The firm earns several hundred million pounds from its 19 million UK customers but shared none of these with HM Revenue & Customs (HMRC), an investigation found.
The company said its corporation tax liabilities in its home country were offset through investment in improving its network and by interest costs.
The group has previously been criticised for its dealings with the taxman after its £1.2 billion settlement of a decade-long dispute with HMRC in 2010.
Underlying earnings at Vodafone's British operation rose from £1.2bn to £1.3bn in the year to the end of March, while adjusted profits rose 16% to £402 million. Yet its corporation tax bill fell from £140m to zero.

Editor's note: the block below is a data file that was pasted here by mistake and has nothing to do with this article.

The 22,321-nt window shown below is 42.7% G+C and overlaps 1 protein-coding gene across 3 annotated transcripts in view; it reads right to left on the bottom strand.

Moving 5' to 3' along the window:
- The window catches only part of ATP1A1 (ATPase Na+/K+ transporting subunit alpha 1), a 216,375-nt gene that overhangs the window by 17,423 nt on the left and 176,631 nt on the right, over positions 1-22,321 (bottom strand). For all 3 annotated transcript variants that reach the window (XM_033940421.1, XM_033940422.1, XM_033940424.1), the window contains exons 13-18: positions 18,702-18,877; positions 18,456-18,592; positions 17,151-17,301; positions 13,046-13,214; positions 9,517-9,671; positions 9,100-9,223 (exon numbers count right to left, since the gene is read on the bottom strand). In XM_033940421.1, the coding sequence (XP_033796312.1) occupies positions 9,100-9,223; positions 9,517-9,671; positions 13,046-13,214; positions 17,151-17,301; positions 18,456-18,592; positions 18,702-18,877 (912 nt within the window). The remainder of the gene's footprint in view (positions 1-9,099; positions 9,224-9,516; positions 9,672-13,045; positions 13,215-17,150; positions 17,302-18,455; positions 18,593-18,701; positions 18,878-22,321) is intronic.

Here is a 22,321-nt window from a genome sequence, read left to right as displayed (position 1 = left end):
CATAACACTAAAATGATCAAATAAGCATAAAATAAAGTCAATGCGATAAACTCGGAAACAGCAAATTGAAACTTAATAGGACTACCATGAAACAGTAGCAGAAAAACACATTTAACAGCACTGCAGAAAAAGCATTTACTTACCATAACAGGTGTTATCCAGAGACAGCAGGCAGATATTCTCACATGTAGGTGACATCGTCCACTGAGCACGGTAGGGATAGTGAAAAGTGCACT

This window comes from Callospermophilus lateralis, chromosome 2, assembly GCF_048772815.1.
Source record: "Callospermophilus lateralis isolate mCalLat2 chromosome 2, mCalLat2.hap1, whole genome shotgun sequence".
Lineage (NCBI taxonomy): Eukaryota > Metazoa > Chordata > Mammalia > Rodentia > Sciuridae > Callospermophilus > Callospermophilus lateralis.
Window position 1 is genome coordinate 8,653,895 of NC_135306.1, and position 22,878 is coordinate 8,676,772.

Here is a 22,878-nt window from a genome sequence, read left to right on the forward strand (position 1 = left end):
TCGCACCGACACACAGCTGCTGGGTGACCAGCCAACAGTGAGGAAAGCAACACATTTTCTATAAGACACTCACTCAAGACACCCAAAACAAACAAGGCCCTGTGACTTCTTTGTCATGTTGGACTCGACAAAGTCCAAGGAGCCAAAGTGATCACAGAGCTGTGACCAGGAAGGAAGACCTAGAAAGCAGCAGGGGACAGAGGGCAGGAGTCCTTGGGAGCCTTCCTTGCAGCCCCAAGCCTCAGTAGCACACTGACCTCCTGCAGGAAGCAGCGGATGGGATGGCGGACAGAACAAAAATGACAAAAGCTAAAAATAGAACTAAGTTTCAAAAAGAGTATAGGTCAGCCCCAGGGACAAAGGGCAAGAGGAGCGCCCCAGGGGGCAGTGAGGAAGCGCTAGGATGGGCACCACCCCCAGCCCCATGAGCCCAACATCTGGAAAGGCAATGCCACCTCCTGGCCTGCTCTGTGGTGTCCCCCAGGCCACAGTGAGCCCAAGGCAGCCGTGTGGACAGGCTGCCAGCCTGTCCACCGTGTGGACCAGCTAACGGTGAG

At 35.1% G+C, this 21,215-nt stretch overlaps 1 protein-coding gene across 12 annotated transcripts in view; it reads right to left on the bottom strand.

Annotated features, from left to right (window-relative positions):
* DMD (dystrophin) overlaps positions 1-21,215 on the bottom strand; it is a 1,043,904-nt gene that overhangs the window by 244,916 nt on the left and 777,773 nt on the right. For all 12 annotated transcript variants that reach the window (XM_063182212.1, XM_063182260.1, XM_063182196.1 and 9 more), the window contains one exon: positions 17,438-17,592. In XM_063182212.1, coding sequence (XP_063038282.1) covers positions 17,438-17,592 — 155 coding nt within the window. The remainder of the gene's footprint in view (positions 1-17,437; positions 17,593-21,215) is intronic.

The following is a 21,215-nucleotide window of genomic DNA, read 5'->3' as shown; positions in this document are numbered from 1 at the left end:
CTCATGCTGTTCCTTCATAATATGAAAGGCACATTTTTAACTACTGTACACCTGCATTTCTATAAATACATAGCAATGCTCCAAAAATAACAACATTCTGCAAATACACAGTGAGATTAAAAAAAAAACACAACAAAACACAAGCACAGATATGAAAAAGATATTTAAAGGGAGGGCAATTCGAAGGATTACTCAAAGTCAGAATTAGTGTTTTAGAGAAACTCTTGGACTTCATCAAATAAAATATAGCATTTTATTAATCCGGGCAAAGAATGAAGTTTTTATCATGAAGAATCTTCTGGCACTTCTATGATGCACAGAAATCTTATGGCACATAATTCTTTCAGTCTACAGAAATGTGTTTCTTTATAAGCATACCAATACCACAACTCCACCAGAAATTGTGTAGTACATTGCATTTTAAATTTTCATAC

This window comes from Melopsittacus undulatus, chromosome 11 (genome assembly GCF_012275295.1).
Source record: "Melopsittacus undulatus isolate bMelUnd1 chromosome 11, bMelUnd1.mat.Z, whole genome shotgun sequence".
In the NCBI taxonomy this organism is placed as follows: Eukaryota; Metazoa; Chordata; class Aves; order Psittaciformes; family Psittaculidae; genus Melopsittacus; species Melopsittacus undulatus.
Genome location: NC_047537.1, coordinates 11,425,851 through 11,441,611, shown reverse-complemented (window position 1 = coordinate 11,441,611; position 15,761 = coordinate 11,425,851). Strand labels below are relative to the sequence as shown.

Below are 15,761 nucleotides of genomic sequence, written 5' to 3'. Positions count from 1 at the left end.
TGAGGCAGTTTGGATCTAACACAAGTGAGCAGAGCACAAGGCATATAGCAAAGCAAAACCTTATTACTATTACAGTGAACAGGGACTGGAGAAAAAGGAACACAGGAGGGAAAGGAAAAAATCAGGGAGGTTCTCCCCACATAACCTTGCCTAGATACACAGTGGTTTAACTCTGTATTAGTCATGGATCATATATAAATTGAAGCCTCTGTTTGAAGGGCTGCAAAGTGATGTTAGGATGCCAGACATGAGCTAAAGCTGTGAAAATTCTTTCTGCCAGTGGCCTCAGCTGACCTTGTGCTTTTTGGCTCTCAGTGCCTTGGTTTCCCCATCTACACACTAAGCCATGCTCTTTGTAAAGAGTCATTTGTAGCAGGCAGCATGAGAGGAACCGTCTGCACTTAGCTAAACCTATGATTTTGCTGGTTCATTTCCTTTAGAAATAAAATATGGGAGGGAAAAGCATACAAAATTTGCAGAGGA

Vodafone said its UK capital investment increased to £575m from £516m in the year, meaning it spent more than £1.5m every day on improving its network and IT systems.
Its UK business accounts for less than 4% of group profits and it paid the exchequer about £700m in payroll and other taxes last year.
A Vodafone spokesman said: "As in most countries, there are tax reliefs for capital investment and interest costs in the UK, which applied in this case.
"We paid £14bn into the public purse worldwide in 2011 if one includes payroll and sales taxes as well as fees for radio spectrum."
Vodafone's global corporation tax bill rose by about £300m to £2.3bn last year, which is in line with other British multinationals.